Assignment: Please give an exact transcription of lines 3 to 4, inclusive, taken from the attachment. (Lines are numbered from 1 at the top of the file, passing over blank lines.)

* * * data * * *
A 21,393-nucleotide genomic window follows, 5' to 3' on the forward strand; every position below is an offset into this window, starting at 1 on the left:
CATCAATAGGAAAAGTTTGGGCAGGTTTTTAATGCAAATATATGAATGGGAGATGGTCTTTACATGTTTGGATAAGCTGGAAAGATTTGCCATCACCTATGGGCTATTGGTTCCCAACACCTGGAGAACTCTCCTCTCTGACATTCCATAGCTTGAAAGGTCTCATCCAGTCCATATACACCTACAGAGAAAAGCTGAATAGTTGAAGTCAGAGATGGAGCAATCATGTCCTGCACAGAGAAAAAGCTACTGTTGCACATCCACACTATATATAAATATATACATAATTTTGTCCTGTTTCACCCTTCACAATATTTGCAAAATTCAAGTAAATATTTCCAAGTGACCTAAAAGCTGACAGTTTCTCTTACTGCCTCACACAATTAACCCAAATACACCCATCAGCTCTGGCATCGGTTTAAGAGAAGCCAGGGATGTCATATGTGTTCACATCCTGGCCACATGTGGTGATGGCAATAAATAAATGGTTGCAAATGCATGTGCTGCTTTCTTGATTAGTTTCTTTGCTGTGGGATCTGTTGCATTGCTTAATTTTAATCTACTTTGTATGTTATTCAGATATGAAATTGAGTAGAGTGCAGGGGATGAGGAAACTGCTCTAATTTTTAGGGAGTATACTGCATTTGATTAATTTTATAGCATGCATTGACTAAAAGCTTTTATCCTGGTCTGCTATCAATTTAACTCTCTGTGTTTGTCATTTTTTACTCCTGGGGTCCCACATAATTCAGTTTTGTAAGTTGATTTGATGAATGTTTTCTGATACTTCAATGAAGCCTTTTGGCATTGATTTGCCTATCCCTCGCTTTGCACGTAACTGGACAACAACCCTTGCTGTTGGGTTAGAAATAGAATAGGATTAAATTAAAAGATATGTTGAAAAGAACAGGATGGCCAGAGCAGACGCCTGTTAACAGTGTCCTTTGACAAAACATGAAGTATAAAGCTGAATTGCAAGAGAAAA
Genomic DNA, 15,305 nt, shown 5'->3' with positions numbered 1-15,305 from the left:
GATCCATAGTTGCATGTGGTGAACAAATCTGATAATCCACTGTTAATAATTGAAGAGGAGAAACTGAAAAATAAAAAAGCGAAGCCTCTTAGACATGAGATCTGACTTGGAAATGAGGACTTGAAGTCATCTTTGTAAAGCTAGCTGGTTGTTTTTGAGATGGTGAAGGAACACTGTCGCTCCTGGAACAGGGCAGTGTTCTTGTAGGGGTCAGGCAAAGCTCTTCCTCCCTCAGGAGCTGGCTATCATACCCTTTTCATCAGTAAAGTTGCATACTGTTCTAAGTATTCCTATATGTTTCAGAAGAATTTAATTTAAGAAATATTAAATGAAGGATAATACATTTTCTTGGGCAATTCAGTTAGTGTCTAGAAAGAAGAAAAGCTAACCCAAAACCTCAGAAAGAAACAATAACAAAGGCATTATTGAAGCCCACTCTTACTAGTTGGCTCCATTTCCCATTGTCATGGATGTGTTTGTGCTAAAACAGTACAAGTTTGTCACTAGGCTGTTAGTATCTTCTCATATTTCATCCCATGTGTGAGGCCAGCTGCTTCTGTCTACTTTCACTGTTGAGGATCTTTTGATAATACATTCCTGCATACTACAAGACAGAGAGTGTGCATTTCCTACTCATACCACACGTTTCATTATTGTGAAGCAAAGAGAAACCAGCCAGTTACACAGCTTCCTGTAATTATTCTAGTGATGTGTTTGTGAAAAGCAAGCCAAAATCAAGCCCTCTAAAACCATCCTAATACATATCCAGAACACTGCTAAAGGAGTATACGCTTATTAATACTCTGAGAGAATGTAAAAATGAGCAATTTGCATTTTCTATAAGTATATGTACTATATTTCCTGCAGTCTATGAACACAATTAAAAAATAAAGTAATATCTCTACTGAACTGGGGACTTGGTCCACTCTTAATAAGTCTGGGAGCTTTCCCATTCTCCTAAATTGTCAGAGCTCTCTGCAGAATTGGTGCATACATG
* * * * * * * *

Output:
Genomic DNA, 15,305 nt, shown 5'->3' with positions numbered 1-15,305 from the left:
GATCCATAGTTGCATGTGGTGAACAAATCTGATAATCCACTGTTAATAATTGAAGAGGAGAAACTGAAAAATAAAAAAGCGAAGCCTCTTAGACATGAGATCTGACTTGGAAATGAGGACTTGAAGTCATCTTTGTAAAGCTAGCTGGTTGTTTTTGAGATGGTGAAGGAACACTGTCGCTCCTGGAACAGGGCAGTGTTCTTGTAGGGGTCAGGCAAAGCTCTTCCTCCCTCAGGAGCTGGCTATCATACCCTTTTCATCAGTAAAGTTGCATACTGTTCTAAGTATTCCTATATGTTTCAGAAGAATTTAATTTAAGAAATATTAAATGAAGGATAATACATTTTCTTGGGCAATTCAGTTAGTGTCTAGAAAGAAGAAAAGCTAACCCAAAACCTCAGAAAGAAACAATAACAAAGGCATTATTGAAGCCCACTCTTACTAGTTGGCTCCATTTCCCATTGTCATGGATGTGTTTGTGCTAAAACAGTACAAGTTTGTCACTAGGCTGTTAGTATCTTCTCATATTTCATCCCATGTGTGAGGCCAGCTGCTTCTGTCTACTTTCACTGTTGAGGATCTTTTGATAATACATTCCTGCATACTACAAGACAGAGAGTGTGCATTTCCTACTCATACCACACGTTTCATTATTGTGAAGCAAAGAGAAACCAGCCAGTTACACAGCTTCCTGTAATTATTCTAGTGATGTGTTTGTGAAAAGCAAGCCAAAATCAAGCCCTCTAAAACCATCCTAATACATATCCAGAACACTGCTAAAGGAGTATACGCTTATTAATACTCTGAGAGAATGTAAAAATGAGCAATTTGCATTTTCTATAAGTATATGTACTATATTTCCTGCAGTCTATGAACACAATTAAAAAATAAAGTAATATCTCTACTGAACTGGGGACTTGGTCCACTCTTAATAAGTCTGGGAGCTTTCCCATTCTCCTAAATTGTCAGAGCTCTCTGCAGAATTGGTGCATACATG